Fewer needles to numb finger injuries

Treating finger injuries could require fewer needles thanks to emergency medicine researchers in Queensland.

Finger injuries are common in the emergency department. However, Ipswich Hospital Emergency Department Staff Specialist, Dr Shane Martin, was the lead researcher in a trial showing doctors can numb the injury with one not two injections.

Dr Martin conducted a clinical study involving 86 Queensland patients, with a research grant from the Emergency Medicine Foundation (EMF).

He found that a single injection of a nerve blocking anaesthesia in the palm (known as single-volar subcutaneous) was just as effective as the standard two anaesthesia injections in the back of the hand (double-dorsal).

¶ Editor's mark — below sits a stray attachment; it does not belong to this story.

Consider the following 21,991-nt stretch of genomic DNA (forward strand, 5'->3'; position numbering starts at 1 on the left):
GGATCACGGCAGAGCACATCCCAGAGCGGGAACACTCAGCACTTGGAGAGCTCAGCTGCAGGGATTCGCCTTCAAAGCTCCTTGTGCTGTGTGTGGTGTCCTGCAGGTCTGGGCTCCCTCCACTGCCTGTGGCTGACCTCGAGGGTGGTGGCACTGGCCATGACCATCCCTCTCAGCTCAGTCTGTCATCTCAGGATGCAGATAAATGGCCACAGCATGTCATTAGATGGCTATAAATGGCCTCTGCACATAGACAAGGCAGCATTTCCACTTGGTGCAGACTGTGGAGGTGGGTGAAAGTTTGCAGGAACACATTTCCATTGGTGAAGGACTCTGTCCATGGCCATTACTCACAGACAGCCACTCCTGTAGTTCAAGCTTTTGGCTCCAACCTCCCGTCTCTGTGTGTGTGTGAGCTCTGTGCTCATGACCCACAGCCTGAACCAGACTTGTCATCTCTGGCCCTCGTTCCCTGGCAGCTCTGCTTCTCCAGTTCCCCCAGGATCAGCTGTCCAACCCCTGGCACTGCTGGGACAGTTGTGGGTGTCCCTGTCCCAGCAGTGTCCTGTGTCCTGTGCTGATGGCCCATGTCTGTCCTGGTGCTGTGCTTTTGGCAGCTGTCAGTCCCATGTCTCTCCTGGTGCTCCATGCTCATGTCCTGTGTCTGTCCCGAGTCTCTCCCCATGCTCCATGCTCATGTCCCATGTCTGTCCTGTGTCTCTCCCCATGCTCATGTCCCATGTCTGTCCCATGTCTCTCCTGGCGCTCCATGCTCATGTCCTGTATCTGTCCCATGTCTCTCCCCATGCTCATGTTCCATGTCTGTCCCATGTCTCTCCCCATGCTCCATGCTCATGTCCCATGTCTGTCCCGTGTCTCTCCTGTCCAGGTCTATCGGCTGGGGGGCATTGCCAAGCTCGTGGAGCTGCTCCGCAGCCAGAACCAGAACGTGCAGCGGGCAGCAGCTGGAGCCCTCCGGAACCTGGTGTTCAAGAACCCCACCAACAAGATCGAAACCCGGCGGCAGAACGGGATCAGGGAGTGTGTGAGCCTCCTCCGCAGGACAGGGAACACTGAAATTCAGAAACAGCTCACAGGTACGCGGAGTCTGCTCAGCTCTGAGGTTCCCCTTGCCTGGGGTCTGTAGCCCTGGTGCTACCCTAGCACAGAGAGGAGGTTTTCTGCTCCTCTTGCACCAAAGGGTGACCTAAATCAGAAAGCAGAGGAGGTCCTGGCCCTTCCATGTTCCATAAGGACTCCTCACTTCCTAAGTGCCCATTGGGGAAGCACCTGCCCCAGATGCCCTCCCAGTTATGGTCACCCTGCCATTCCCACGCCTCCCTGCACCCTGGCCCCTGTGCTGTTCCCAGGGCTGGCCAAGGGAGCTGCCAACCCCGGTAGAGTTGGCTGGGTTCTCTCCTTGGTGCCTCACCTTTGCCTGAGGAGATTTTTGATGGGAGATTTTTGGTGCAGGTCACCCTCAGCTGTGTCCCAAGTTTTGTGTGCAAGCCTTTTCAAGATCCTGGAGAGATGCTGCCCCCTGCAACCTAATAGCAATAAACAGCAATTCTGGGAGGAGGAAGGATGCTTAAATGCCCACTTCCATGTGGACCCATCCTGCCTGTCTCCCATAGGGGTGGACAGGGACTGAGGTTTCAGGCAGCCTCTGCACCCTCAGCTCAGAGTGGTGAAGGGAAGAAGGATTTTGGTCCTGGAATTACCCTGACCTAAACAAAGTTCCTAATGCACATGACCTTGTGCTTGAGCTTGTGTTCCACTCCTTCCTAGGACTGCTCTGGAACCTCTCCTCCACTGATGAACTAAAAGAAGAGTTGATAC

The double dorsal injection is currently the most commonly used method of numbing a patient’s injured finger.

 Dr Martin said his research has added to the body of evidence that a single injection is an effective alternative.

EMF awarded Dr Martin a Queensland Research Program Trainee Grant in 2012 to undertake this research at the Royal Brisbane and Women’s Hospital under the supervision of Associate Professor Kevin Chu.

EMF’s Queensland Research Program is fully funded by the Queensland Department of Health.

Read the paper in the Journal of Emergency Medicine Australasia

 More about this project

 

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